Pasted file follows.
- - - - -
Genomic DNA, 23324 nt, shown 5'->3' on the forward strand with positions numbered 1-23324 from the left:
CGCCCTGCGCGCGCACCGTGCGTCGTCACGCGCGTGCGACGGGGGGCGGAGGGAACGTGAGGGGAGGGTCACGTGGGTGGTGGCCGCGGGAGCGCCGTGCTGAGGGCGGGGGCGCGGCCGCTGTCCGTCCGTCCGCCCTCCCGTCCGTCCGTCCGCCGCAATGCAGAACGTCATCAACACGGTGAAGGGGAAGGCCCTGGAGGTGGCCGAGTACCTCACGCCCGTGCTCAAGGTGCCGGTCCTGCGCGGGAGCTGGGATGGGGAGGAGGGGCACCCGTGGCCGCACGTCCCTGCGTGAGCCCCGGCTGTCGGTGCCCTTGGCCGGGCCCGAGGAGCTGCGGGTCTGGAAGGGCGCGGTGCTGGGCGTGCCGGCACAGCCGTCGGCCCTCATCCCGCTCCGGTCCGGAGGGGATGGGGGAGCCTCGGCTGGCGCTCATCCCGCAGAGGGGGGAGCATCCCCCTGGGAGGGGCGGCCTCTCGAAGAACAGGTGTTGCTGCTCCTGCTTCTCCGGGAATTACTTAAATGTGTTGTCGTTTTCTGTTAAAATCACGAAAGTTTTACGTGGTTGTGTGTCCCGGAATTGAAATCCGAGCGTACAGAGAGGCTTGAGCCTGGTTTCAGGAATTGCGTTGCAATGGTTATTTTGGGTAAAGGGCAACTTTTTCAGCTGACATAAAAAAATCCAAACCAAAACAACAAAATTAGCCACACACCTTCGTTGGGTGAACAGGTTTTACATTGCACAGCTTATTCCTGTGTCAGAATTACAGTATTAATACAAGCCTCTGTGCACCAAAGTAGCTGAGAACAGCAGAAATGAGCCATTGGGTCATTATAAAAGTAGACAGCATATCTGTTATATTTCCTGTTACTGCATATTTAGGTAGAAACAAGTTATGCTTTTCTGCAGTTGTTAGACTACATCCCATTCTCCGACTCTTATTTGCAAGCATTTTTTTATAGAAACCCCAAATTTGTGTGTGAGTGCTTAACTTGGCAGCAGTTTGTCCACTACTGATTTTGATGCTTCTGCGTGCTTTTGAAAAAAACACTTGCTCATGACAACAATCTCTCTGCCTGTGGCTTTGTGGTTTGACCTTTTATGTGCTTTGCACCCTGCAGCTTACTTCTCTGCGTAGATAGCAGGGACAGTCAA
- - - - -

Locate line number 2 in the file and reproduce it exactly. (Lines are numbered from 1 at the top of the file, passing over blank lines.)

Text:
CGCCCTGCGCGCGCACCGTGCGTCGTCACGCGCGTGCGACGGGGGGCGGAGGGAACGTGAGGGGAGGGTCACGTGGGTGGTGGCCGCGGGAGCGCCGTGCTGAGGGCGGGGGCGCGGCCGCTGTCCGTCCGTCCGCCCTCCCGTCCGTCCGTCCGCCGCAATGCAGAACGTCATCAACACGGTGAAGGGGAAGGCCCTGGAGGTGGCCGAGTACCTCACGCCCGTGCTCAAGGTGCCGGTCCTGCGCGGGAGCTGGGATGGGGAGGAGGGGCACCCGTGGCCGCACGTCCCTGCGTGAGCCCCGGCTGTCGGTGCCCTTGGCCGGGCCCGAGGAGCTGCGGGTCTGGAAGGGCGCGGTGCTGGGCGTGCCGGCACAGCCGTCGGCCCTCATCCCGCTCCGGTCCGGAGGGGATGGGGGAGCCTCGGCTGGCGCTCATCCCGCAGAGGGGGGAGCATCCCCCTGGGAGGGGCGGCCTCTCGAAGAACAGGTGTTGCTGCTCCTGCTTCTCCGGGAATTACTTAAATGTGTTGTCGTTTTCTGTTAAAATCACGAAAGTTTTACGTGGTTGTGTGTCCCGGAATTGAAATCCGAGCGTACAGAGAGGCTTGAGCCTGGTTTCAGGAATTGCGTTGCAATGGTTATTTTGGGTAAAGGGCAACTTTTTCAGCTGACATAAAAAAATCCAAACCAAAACAACAAAATTAGCCACACACCTTCGTTGGGTGAACAGGTTTTACATTGCACAGCTTATTCCTGTGTCAGAATTACAGTATTAATACAAGCCTCTGTGCACCAAAGTAGCTGAGAACAGCAGAAATGAGCCATTGGGTCATTATAAAAGTAGACAGCATATCTGTTATATTTCCTGTTACTGCATATTTAGGTAGAAACAAGTTATGCTTTTCTGCAGTTGTTAGACTACATCCCATTCTCCGACTCTTATTTGCAAGCATTTTTTTATAGAAACCCCAAATTTGTGTGTGAGTGCTTAACTTGGCAGCAGTTTGTCCACTACTGATTTTGATGCTTCTGCGTGCTTTTGAAAAAAACACTTGCTCATGACAACAATCTCTCTGCCTGTGGCTTTGTGGTTTGACCTTTTATGTGCTTTGCACCCTGCAGCTTACTTCTCTGCGTAGATAGCAGGGACAGTCAA